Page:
Thanks for being gentle on me. Actually, I admit, I overemphasized my point in my post, but the basic idea that I wanted to present was that anytime a spectator is asked to add numbers, etc., they will usually determine that it was a math trick. As I said, they may not know how to do it, but it can usually be attributed to math. Yes, there are some good presentations that can sway an opinion, but at the end of the day, math is quite often the only explanation. When dealing with numbers, why wouldn't that be logical?
Amateurs built the ark. Professionals built the Titanic.


teejay Inner circle Liverpool, UK 1832 Posts 
Whenever anybody shows me an effect with numbers, I always think about being 10 years of age and doing the trick:
Think of a number, add 5, take away 2, multiply by 4, divide by 3, take away the first number that you thought about ZZZZZZ. 

Mr Amazing Special user 617 Posts 
Quote:
Indyfan wrote: Indy, I don't know if you are 'humbly sarcastic' or sincere in thanking me, but I just want to set it straight  in case my post was unclear  that I agreed with your previous post. /Matias 

Indyfan Regular user Calgary, Alberta, Canada 173 Posts 
Yes, I apparently misunderstood your post, and my thanks was sincere as I thought you could've been more 'assertive' (but weren't).
I also agree with you that 'intentionally missing' on purpose can enhance an effect. I do that sometimes with my thought transmitter (is that 'cheating' to professional mentalists?). I will draw something close to what they drew. Although I know exactly what they drew, I'll alter it slightly, because I'm supposed to be reading their mind, not copying 'what I saw'.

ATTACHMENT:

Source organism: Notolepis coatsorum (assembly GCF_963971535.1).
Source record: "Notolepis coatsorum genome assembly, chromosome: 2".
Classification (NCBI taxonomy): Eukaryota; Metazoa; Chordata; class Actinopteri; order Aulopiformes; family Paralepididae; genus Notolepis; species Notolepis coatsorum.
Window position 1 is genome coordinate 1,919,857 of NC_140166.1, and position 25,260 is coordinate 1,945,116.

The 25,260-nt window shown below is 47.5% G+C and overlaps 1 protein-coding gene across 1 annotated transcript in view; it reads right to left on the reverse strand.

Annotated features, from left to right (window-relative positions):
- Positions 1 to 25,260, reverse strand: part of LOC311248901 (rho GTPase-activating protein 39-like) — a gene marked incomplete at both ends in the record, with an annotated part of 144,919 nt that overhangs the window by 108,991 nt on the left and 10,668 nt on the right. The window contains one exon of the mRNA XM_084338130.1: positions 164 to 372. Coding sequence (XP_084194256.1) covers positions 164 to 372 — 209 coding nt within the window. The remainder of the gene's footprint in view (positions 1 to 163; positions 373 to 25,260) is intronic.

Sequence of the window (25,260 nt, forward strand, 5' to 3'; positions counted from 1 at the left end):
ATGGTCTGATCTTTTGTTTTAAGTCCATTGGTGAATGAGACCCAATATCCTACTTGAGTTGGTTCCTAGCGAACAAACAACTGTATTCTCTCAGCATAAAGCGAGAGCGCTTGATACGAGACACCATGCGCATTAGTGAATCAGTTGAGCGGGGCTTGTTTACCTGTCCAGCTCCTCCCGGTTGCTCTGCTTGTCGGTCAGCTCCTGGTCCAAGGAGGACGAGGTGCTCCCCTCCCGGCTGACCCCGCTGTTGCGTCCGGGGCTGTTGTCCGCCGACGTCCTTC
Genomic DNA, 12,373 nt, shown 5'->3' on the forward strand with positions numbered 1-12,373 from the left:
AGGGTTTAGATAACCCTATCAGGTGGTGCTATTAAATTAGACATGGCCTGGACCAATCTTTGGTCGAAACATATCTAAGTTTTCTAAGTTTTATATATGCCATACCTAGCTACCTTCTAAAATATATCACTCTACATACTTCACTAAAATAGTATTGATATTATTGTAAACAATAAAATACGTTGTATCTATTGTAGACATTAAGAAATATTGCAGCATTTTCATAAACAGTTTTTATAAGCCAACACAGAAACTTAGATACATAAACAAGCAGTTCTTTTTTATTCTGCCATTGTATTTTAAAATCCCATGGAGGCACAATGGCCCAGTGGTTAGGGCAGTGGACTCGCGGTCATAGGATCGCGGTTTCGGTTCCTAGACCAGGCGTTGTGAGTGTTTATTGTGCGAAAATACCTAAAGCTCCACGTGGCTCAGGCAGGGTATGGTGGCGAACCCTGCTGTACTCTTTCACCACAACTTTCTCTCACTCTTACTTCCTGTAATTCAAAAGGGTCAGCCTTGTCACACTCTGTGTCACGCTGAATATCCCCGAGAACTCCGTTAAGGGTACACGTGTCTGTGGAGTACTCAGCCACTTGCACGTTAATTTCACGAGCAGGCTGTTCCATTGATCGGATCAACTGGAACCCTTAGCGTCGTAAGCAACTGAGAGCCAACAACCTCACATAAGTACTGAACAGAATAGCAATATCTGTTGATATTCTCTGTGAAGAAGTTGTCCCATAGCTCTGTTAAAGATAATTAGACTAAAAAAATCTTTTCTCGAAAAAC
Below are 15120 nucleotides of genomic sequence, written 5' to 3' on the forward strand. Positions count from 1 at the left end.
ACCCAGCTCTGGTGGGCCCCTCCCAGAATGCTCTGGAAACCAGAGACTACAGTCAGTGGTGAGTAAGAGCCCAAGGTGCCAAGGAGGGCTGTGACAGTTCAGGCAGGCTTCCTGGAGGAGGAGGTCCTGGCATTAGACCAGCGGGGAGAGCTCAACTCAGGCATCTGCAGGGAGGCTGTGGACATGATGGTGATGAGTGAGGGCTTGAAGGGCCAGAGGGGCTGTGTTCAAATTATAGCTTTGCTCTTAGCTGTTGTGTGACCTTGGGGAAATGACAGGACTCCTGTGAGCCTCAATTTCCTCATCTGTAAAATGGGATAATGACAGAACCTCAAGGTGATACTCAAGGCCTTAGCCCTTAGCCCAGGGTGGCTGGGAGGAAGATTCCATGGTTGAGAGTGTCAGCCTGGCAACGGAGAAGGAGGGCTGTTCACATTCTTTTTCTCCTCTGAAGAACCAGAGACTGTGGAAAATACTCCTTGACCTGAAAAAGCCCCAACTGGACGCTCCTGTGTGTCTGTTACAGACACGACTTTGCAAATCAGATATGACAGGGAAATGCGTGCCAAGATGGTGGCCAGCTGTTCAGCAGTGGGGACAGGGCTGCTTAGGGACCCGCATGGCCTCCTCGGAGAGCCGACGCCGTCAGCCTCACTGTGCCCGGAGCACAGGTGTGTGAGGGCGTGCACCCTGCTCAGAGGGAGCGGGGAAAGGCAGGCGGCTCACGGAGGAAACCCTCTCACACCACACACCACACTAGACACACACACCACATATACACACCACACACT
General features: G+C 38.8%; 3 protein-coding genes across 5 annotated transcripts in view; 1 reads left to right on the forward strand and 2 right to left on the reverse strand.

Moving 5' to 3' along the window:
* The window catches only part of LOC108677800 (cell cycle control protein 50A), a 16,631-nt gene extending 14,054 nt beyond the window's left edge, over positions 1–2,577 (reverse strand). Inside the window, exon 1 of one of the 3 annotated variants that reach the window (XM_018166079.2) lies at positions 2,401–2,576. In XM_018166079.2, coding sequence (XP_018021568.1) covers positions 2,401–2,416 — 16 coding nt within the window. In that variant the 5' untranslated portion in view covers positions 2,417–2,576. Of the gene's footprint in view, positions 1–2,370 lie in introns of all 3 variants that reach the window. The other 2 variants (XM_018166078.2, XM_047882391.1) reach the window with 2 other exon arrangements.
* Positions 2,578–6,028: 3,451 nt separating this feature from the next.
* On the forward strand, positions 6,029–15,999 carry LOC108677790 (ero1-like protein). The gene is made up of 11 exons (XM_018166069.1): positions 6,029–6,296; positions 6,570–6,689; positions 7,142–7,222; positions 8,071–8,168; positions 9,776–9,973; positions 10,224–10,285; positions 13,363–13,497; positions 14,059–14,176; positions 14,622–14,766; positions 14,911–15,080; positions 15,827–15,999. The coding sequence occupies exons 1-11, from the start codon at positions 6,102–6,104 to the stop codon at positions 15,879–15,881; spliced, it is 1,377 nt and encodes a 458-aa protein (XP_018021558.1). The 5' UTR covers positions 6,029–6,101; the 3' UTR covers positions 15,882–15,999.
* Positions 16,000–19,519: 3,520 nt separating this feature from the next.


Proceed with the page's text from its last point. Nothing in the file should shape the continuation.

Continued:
Amateurs built the ark. Professionals built the Titanic.


Nir Dahan Inner circle Munich, Germany 1390 Posts 
Guys,
The idea was not to make the "multiply by 5 add 7" type of effects! There are many effects which can be made quite mystifying/entertaining while having a mathematical theme. After all, as Matias said, we try to sell the fact we work with the mind. I myself do not do these routines when I do mentalism, but yesterday I gave 5 minutes of math routines to some work fellows, among some regular mentalism routines. Being engineers, they were really amazed by my "ability" to calculate cubic roots and 5th roots. That was the reason for the post. All the best, nir 

Lior Inner circle 1926 Posts 
It is very good to do math skill tricks for Engineers.
It is very bad to do math skill tricks for bus drivers. It can look very good on TV for many kinds of audiences if you have a strong presentation and have some showmanship. There are many very simple tricks that look amazing in the right hands and there are very strong tricks that look bad on the wrong hands. good night
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shrink Inner circle 2609 Posts 
10x300000.25 / square root = zzzzzzzzzzz
I'm obviously no engineer! But I suppose for specialised audience you may have a point. 

Mr Amazing Special user 617 Posts 
Quote:
Lior wrote: I feel there is an inherent problem with the "follow a formula" effects in that those who like the effect are also the very same ones that see through it, and those who would believe in the effect are those who fall asleep by it. But, as Nir points out, the effects he discusses are not of the "follow a formula" kind. /Matias